We don't seem to have many bats around here, but they're there. Watch for them at dusk. When the light's all grey, like the bats. It's hard to tell them from the swallows. They fly the same way. Zigzag. Dart. Flitting here, there, wherever the bugs are. They're after the same food, the bats and swallows. But swallows zoom, and bats never do. Bats fly like old sheets of newspaper, swirled around by dust devils. Bat devils.
The devil bat lives under overhangs. Red rock cliffs with the long streaks of black running down them. Carved river cliffs, the over-cliffs, where the sun bakes them all day, and they slow-cook you at night, all night.
The devil bat is named for its two little horns. Not to be confused with the antelope bat or the moose bat, with its spreading antlers to scoop birds and tumbleweeds out of the air.
The devil bat has a tail. The flat end looks like a spade from the two of spades, not as big as the one on the ace.
The devil bat has little hooves on its back legs, much like the antelope bat, the moose bat. The devil bat's wings feel like velvet, not at all like the leather you imagine. They're translucent. You can see the moon through them, when the moon is full and the bat flies between.
The devil bat looks enormous, but that's because you're really close to it. The devil bat fits comfortably in the palm of your hand.
While most bats sleep hanging by their feet, the devil bat sleeps curled up in a little ball with its nose tucked under one wing.
The devil bat has a sweet disposition that belies its name. It eats mostly nectar licked from the inside of cactus flowers.
When necessary it will eat a cow. But it eats every part and thanks the cow afterwards.
The bat was the first animal Grandmother knitted. This was after she created the world, the planets. There's always something else at the start of what Grandmother does. The world, the planets began as oatmeal, bubbling in a pot over the fire. But Grandmother got distracted, was thinking of something else, and she forgot to stir the oatmeal, so it got lumps in it, and there are your earth and planets.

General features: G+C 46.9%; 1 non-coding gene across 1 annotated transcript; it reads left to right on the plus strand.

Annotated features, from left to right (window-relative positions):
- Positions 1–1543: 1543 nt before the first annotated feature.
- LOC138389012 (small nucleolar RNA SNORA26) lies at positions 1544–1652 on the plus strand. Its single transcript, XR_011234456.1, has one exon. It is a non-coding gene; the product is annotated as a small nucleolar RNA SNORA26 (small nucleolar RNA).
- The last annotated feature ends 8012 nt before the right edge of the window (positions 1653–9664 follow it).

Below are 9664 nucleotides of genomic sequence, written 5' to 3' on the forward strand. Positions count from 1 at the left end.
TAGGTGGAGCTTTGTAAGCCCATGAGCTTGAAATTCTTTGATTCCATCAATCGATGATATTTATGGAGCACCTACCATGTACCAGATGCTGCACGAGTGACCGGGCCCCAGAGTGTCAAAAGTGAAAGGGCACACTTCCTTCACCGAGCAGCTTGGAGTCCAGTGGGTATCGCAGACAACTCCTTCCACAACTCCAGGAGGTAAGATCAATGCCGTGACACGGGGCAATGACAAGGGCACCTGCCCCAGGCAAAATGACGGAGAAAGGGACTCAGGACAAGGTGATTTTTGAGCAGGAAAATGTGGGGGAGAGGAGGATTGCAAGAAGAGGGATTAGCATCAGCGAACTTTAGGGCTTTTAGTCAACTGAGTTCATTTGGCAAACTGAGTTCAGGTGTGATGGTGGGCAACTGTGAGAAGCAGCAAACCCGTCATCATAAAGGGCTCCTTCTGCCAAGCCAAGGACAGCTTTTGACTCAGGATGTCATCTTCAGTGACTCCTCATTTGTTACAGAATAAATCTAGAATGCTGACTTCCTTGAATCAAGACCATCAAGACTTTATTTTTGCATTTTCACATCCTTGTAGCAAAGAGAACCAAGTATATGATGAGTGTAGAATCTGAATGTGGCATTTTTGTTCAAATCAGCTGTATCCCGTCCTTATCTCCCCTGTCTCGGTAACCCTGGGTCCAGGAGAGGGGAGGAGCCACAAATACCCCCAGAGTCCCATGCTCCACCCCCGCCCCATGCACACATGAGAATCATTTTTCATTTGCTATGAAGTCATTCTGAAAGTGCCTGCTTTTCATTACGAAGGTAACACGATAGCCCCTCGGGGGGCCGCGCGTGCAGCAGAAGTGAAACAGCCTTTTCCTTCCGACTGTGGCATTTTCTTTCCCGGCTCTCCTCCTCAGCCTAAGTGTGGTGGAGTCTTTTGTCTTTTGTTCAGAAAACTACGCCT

This time Grandmother was knitting. At night, by the fire, she thought, It's about time to knit me some animals. She had red yarn, was going to knit a squirrel, but somehow she was thinking about something else, was watching the flames dance and jump, watching the sparks fly up and out over the yard, and so she kept knitting where she shouldn't, about when she was at the front legs, and they ended up all wide, all joined to the body like wings. But she had the face all done, the squirrel face, because you always start knitting animals at the nose. So Grandmother sighed, finished off the legs at the other end, and there was a bat. You don't pull out stitches when you're knitting an animal, see?
The little bat hung from Grandmother's finger, tiny claws hooked in her skin like little burrs. It weighed no more than a pinecone. It wrapped itself up in its wings, then licked the end of its nose.
"People will say you hang upside-down," Grandmother said. "But you don't. You hang the way a bat hangs, head down, but for a bat that's upside-up."
"Whatever." The bat rolled its eyes. It had taken to saying things like "shuh," and "yuhr." Picked them up from its friends, because Grandmother certainly didn't talk like that.
"How would you hang, anyway? I've got no hands to hang from, and I wouldn't be able to talk if I hung from my teeth. Shuh. Yuhr."
"I should have made your legs longer. Then you could stand on them. But I was running out of yarn."
Grandmother held her finger up to the hook on the ceiling. The bat shuffled sideways along her finger until it reached the hook. It swung there a few times, adjusting itself, fast back and forth because it was a small bat. It curled into a ball under its wings and started snoring.